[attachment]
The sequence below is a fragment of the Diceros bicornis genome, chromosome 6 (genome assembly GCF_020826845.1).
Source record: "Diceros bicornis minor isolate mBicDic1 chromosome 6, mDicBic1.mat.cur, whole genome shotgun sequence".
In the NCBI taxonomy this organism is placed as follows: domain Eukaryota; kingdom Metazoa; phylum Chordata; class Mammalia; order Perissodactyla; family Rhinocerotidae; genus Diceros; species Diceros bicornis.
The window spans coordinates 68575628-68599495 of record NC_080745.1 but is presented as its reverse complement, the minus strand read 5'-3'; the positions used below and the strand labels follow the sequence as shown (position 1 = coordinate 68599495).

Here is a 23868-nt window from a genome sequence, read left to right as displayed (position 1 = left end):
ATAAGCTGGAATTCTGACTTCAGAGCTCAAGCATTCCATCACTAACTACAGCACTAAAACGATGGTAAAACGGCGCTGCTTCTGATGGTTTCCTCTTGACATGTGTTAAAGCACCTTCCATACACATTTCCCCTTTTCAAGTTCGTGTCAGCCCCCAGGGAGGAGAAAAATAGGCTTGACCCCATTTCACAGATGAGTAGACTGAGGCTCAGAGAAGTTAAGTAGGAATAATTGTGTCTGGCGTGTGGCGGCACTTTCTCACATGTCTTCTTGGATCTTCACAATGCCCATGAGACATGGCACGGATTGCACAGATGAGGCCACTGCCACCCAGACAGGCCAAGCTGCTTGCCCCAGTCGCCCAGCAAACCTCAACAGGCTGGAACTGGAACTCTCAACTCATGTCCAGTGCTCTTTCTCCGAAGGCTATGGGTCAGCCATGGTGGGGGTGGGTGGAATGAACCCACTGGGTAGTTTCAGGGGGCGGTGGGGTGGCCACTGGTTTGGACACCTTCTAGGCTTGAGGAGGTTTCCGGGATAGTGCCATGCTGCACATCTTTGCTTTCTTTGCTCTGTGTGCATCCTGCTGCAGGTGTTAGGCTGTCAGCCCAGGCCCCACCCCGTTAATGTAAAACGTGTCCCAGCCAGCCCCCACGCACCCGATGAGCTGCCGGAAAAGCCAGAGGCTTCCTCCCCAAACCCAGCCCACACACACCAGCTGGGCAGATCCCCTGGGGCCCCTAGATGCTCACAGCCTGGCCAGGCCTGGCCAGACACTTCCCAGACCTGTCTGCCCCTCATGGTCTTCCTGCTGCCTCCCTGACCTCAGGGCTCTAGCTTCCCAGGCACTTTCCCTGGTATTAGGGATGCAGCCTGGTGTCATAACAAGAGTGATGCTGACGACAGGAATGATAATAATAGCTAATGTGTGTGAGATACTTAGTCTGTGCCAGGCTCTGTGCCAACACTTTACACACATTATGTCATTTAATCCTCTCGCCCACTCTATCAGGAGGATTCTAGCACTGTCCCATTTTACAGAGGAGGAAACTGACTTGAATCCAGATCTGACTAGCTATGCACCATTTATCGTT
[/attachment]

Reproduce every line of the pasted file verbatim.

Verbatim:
The sequence below is a fragment of the Diceros bicornis genome, chromosome 6 (genome assembly GCF_020826845.1).
Source record: "Diceros bicornis minor isolate mBicDic1 chromosome 6, mDicBic1.mat.cur, whole genome shotgun sequence".
In the NCBI taxonomy this organism is placed as follows: domain Eukaryota; kingdom Metazoa; phylum Chordata; class Mammalia; order Perissodactyla; family Rhinocerotidae; genus Diceros; species Diceros bicornis.
The window spans coordinates 68575628-68599495 of record NC_080745.1 but is presented as its reverse complement, the minus strand read 5'-3'; the positions used below and the strand labels follow the sequence as shown (position 1 = coordinate 68599495).

Here is a 23868-nt window from a genome sequence, read left to right as displayed (position 1 = left end):
ATAAGCTGGAATTCTGACTTCAGAGCTCAAGCATTCCATCACTAACTACAGCACTAAAACGATGGTAAAACGGCGCTGCTTCTGATGGTTTCCTCTTGACATGTGTTAAAGCACCTTCCATACACATTTCCCCTTTTCAAGTTCGTGTCAGCCCCCAGGGAGGAGAAAAATAGGCTTGACCCCATTTCACAGATGAGTAGACTGAGGCTCAGAGAAGTTAAGTAGGAATAATTGTGTCTGGCGTGTGGCGGCACTTTCTCACATGTCTTCTTGGATCTTCACAATGCCCATGAGACATGGCACGGATTGCACAGATGAGGCCACTGCCACCCAGACAGGCCAAGCTGCTTGCCCCAGTCGCCCAGCAAACCTCAACAGGCTGGAACTGGAACTCTCAACTCATGTCCAGTGCTCTTTCTCCGAAGGCTATGGGTCAGCCATGGTGGGGGTGGGTGGAATGAACCCACTGGGTAGTTTCAGGGGGCGGTGGGGTGGCCACTGGTTTGGACACCTTCTAGGCTTGAGGAGGTTTCCGGGATAGTGCCATGCTGCACATCTTTGCTTTCTTTGCTCTGTGTGCATCCTGCTGCAGGTGTTAGGCTGTCAGCCCAGGCCCCACCCCGTTAATGTAAAACGTGTCCCAGCCAGCCCCCACGCACCCGATGAGCTGCCGGAAAAGCCAGAGGCTTCCTCCCCAAACCCAGCCCACACACACCAGCTGGGCAGATCCCCTGGGGCCCCTAGATGCTCACAGCCTGGCCAGGCCTGGCCAGACACTTCCCAGACCTGTCTGCCCCTCATGGTCTTCCTGCTGCCTCCCTGACCTCAGGGCTCTAGCTTCCCAGGCACTTTCCCTGGTATTAGGGATGCAGCCTGGTGTCATAACAAGAGTGATGCTGACGACAGGAATGATAATAATAGCTAATGTGTGTGAGATACTTAGTCTGTGCCAGGCTCTGTGCCAACACTTTACACACATTATGTCATTTAATCCTCTCGCCCACTCTATCAGGAGGATTCTAGCACTGTCCCATTTTACAGAGGAGGAAACTGACTTGAATCCAGATCTGACTAGCTATGCACCATTTATCGTT